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Your approach to using the PI Web API is not necessarily wrong. As a general rule, you will always get better performance when using the AFSDK natively, as opposed to using other technologies such as the PI Web API or the OLEDB providers. This is because technologies such as PI Web API have to translate the calls you make to it into SDK calls when it accesses the data archive server or the asset server, and then wraps the returned data into a JSON bundle to send back to the caller. You then add a little more overhead by having to deserialize that into a format you can use.
When deciding which development technology to use for your application, you need to consider multiple factors, performance being just one of them. Is the performance difference crucial to the requirements that your custom application is being built to address? If the answer is yes, then don't use the PI Web API. Will there be restrictions or limitations on your ability to deploy the PI AF Client package along with your application on the target machine(s)? If yes, the the PI Web API will allow you to run your custom application as a kind of thin client with no additional software needing to be installed. Will your application be required to run on non-Windows platforms? What additional requirements will you need to meet with your application? Remember also that the PI Web API is not a fully featured replacement for the AFSDK - there are some things you just can't do using the PI Web API at present (and that may not change in the future). Will some of your application features require functionality only available natively in the AFSDK?
I'm more of an SDK developer than a web API developer - most of the time using the SDK is a more appropriate choice in the applications I write. Plus I am more familiar with the SDK, so I stick with the familiar. While I've only recently begun exploring the PI Web API, so far the only reason I've had to use it has been to cover a cross-platform requirement for a specific custom application. And the performance difference was quite noticeable, but is a trade-off that had to be made for cross-platform compatibility.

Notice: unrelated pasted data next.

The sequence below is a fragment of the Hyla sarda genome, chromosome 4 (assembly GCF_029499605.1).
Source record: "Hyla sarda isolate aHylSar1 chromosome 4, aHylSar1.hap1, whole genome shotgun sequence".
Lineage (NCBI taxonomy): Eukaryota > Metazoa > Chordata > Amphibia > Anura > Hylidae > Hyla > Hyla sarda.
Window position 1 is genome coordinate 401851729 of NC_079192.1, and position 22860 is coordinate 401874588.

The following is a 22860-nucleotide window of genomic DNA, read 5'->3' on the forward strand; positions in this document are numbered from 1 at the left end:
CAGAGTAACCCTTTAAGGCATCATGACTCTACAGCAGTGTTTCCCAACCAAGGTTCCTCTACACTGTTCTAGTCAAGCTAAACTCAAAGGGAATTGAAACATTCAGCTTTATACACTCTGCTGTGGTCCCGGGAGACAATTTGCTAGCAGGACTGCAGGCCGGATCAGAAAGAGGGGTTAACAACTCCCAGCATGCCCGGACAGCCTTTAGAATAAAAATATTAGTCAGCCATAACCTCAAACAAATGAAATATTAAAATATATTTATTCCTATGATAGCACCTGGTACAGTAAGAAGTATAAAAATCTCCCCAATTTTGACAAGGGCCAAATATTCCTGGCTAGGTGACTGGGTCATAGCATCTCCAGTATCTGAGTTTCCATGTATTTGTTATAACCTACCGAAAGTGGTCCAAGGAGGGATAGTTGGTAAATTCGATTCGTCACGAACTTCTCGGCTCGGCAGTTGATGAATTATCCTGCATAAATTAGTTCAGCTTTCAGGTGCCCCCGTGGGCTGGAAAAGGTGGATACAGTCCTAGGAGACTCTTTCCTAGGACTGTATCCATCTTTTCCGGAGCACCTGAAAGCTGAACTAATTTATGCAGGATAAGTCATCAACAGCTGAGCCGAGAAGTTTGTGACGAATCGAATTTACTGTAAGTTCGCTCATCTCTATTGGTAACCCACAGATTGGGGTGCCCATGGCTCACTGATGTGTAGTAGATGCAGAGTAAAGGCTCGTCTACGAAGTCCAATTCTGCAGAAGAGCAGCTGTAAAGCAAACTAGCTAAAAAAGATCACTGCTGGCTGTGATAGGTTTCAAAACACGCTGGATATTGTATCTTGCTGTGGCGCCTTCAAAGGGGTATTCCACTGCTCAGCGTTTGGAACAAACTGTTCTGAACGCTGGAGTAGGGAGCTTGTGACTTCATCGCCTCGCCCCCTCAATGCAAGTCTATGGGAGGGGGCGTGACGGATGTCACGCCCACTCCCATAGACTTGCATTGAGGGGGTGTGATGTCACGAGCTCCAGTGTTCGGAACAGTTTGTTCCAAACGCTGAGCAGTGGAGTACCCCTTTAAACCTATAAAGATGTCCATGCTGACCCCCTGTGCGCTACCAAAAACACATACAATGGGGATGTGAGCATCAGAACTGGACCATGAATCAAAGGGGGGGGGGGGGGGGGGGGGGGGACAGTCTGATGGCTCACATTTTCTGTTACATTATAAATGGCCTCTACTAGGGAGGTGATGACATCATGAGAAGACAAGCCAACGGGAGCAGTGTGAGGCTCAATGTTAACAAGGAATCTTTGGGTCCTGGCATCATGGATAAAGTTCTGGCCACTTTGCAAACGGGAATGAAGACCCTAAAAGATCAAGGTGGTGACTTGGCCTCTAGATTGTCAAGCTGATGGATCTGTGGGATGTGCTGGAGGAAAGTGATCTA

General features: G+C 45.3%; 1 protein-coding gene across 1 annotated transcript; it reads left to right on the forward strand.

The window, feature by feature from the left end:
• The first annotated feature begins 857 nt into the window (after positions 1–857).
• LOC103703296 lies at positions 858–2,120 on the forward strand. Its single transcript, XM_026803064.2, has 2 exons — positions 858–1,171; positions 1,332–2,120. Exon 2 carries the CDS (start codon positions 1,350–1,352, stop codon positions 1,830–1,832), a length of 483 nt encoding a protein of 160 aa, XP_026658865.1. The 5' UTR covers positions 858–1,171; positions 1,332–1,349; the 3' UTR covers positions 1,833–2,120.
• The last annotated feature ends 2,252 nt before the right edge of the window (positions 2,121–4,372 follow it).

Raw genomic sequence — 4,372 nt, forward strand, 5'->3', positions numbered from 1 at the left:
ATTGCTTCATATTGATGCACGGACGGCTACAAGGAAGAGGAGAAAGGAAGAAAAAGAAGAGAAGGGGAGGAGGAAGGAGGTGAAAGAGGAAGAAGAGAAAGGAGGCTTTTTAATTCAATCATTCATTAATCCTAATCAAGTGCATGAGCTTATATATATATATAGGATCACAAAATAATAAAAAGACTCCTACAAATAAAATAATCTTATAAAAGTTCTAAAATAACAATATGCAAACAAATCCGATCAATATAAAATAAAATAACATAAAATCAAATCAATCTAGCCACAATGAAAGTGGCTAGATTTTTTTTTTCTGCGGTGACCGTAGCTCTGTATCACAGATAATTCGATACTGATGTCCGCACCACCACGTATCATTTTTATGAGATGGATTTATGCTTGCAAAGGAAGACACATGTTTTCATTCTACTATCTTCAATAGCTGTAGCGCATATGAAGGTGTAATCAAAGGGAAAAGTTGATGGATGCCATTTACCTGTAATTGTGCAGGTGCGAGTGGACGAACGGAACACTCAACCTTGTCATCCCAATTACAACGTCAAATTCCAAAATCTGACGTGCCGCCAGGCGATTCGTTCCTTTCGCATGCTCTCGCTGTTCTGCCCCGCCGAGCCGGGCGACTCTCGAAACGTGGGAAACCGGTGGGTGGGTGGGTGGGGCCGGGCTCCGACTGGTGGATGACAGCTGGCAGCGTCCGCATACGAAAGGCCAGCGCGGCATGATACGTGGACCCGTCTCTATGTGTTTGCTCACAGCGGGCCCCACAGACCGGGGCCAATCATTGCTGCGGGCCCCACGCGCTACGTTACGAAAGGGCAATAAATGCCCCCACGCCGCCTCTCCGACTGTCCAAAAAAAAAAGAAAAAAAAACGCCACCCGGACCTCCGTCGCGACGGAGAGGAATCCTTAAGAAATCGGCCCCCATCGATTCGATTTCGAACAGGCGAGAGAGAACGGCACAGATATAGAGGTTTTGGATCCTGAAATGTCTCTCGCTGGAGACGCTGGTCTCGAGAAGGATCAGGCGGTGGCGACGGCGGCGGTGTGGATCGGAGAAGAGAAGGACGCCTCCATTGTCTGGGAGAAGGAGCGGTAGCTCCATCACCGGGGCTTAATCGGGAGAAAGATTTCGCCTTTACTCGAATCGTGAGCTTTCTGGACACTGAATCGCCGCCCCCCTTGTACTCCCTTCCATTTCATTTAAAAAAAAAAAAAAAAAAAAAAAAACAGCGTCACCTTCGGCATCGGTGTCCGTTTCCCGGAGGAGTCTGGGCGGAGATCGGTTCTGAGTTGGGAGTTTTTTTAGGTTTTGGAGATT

So if there are no barriers to writing a native SDK application, then I would recommend that route as you will get a better performing application in terms of data access (you still have to use the appropriate bulk methods to realise many of these gains).
Thank you for your clarification - this strengthens our own conclusion to go with the SDK.
Performance is imperative for our solutions since we process and aggregate years of data from several tags at a time.
1 of 1 people found this helpful
If you are interested in performance of AF SDK applications when accessing large amounts of data you may be interested in the below documents comparing bulk, serial, and parallel calls:
Good luck with your pilot project.
I will look into those documents in the new year since I'm currently on christmas holliday.
Happy holidays all contributors!